Tutorial: Designing Geometric Smocking Plates in Illustrator
Posted by Claire on Jun 23 2011, in Tutorial, Uncategorized
This is the third lesson in my series of tutorials on how to use Adobe Illustrator to create smocking plates.
This geometric plate features some of the most common geometric smocking stitches, including cable, wave and trellis. It also features a simple cross-over design to introduce working with multiple layers. It seems counter-intuitive that creating a geometric design should be more difficult than making a picture smocked design in Illustrator, since the opposite is true when stitching, but geometrics are more challenging because of their greater variability. Stacked cables are stacked cables to a large extent but geometric designs are all different and so no two projects can be worked in exactly the same manner.
You need to be comfortable manipulating vector shapes, understanding how to get them aligned, distributed and sized and working from a blank slate, rather than taking away pre-existing stitches like we did in the earlier picture smocking tutorials.
If you haven’t completed the first two tutorials, you’ll want to practice and complete them first before tackling the final tutorial on creating geometric plates, as I build on the basic skills from each of the earlier lessons. You’ll find the first two tutorials and all related downloads here:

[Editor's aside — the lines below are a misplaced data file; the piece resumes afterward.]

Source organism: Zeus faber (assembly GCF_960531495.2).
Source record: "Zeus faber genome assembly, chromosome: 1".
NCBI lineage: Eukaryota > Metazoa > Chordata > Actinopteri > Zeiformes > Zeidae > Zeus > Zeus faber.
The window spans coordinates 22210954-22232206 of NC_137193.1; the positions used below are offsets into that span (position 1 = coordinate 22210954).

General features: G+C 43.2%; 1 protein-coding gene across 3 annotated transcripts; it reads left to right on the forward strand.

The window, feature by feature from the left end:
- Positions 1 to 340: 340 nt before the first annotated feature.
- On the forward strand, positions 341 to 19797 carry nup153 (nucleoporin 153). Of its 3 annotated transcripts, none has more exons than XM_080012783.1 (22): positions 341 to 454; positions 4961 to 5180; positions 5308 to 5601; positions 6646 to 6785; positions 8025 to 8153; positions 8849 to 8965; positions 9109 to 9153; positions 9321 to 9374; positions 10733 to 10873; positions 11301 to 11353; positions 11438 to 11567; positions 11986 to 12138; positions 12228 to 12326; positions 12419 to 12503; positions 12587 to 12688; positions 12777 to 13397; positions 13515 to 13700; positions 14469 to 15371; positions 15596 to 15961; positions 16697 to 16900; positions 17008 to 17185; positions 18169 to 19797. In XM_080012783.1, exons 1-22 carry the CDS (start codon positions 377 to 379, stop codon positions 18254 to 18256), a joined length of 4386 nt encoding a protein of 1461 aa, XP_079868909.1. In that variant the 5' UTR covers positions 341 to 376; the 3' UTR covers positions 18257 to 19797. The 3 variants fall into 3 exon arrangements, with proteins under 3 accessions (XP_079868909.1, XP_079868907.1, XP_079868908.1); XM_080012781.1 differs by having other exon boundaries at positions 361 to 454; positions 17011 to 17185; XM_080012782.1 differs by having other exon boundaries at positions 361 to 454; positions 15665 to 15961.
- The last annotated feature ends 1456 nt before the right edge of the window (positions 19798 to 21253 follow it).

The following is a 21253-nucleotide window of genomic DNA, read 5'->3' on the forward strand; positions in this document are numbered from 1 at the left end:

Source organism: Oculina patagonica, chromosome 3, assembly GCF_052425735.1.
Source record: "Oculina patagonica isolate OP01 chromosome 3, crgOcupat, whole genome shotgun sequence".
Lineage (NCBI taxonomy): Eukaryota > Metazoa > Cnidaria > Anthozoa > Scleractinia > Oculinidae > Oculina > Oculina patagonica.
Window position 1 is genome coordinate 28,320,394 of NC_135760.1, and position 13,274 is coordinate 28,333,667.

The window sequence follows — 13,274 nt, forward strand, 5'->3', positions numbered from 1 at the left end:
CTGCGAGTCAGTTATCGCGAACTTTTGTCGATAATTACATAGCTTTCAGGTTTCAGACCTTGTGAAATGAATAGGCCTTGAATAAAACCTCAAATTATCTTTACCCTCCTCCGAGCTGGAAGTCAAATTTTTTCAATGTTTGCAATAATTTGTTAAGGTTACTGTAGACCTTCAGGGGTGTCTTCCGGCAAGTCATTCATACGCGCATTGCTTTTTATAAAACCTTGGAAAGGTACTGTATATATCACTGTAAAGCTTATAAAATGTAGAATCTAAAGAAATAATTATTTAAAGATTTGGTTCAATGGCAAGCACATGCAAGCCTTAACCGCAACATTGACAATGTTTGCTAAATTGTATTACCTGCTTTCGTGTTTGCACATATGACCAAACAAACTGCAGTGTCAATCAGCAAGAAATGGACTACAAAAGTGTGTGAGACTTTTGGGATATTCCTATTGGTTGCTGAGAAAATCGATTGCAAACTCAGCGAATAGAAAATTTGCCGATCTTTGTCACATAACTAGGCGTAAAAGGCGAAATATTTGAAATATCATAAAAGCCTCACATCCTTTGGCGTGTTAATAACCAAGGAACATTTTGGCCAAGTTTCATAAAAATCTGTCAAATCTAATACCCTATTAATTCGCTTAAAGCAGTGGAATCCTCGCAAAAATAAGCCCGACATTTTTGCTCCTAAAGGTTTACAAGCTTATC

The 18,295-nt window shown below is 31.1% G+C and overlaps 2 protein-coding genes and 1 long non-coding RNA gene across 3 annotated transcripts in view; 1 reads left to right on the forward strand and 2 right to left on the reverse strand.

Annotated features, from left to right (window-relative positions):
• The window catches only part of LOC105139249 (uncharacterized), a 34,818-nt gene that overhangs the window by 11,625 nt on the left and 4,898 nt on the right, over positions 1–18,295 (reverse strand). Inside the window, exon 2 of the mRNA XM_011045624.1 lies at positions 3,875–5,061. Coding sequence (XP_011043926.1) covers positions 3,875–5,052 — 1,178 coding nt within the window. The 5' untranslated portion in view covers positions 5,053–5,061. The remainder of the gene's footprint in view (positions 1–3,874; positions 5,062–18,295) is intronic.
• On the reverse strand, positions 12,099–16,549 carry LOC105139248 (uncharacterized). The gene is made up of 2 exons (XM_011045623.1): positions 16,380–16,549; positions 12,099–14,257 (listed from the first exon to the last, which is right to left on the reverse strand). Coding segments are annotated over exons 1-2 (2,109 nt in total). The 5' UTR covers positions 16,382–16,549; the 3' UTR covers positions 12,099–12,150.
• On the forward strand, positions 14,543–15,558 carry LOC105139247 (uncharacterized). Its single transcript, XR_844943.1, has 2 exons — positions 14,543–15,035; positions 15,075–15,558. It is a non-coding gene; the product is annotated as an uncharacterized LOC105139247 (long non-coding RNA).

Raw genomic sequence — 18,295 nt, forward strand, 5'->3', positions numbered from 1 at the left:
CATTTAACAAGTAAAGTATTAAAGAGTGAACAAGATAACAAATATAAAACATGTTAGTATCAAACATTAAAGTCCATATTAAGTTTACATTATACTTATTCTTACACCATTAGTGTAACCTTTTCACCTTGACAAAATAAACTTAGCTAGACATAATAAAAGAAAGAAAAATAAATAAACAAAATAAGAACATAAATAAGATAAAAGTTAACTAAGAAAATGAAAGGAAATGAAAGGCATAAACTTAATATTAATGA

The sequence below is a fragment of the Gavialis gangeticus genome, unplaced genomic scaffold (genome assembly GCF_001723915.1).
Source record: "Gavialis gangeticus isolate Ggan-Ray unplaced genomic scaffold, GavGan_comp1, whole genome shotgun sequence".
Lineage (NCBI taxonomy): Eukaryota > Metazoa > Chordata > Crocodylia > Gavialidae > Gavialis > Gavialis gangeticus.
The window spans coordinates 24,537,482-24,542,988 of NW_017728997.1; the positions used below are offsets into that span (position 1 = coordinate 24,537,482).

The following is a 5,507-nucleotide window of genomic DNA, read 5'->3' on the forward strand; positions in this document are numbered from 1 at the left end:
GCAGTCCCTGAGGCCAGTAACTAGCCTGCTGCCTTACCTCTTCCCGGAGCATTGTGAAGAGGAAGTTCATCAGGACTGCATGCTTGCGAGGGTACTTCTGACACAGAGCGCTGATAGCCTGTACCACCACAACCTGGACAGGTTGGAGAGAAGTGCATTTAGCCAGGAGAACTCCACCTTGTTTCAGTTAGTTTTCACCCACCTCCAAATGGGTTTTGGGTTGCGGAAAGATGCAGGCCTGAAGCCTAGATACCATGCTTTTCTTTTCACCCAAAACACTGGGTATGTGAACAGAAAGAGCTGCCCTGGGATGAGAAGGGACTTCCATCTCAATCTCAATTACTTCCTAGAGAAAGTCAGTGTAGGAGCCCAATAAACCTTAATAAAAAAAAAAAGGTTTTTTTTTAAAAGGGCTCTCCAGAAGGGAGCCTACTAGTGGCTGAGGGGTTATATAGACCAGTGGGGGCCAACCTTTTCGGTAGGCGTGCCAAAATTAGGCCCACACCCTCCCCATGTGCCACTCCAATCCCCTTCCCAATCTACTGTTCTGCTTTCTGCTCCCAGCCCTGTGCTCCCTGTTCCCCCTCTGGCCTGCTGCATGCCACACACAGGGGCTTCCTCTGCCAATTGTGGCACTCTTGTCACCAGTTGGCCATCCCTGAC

You will need a copy of Adobe Illustrator to work with these files. It will work on either a Mac or a PC. However, the shortcut codes here are written for a PC. If you need the Mac codes, you will find them here.
For tutorial 3, download the following file from Dropbox:
In this tutorial, you will learn how to manipulate geometric stitch symbols to create a nine row smocking plate. You will learn how to modify and create original symbols. You will also learn how to create custom colour swatches.
Tools Used in Tutorial 3
Note: This tutorial is written with PC shortcuts. Many of the shortcut codes are the same on the Mac but for the complete list of Mac-friendly codes, click here
1. Open the Adobe Illustrator file tutorial3.ai
2. Open Layers (Hotkey: F7) and lock the ‘row’ and ‘pleats’ layers. Unlock the cables layer and highlight it so you can work on it.
3. Open the Symbols window (Shift+Ctrl+F11/Windows>Symbols) and select the “cable pair”. Drag it onto the artboard.
4. Align the cable pair at the left edge of row 1 using the selection tool (Hotkey: V). Zoom in (Hotkey: Z) to increase magnification to get an accurate alignment on the pleats.
5. Change the keyboard increment (Ctrl+K) to 4mm. Tip: If your default setting is for measurements set to something other than millimetre, you can change the measurement setting by going to Edit>Preferences>Unit>General Measurements and selecting ‘millimetres’.
6. Hold down the Alt Key and tap the right arrow. The cable pair will be duplicated exactly 4mm from the original. Continue tapping the right arrow until the entire row is filled.
7. Change the keyboard increment again (Ctrl+K) to 16mm.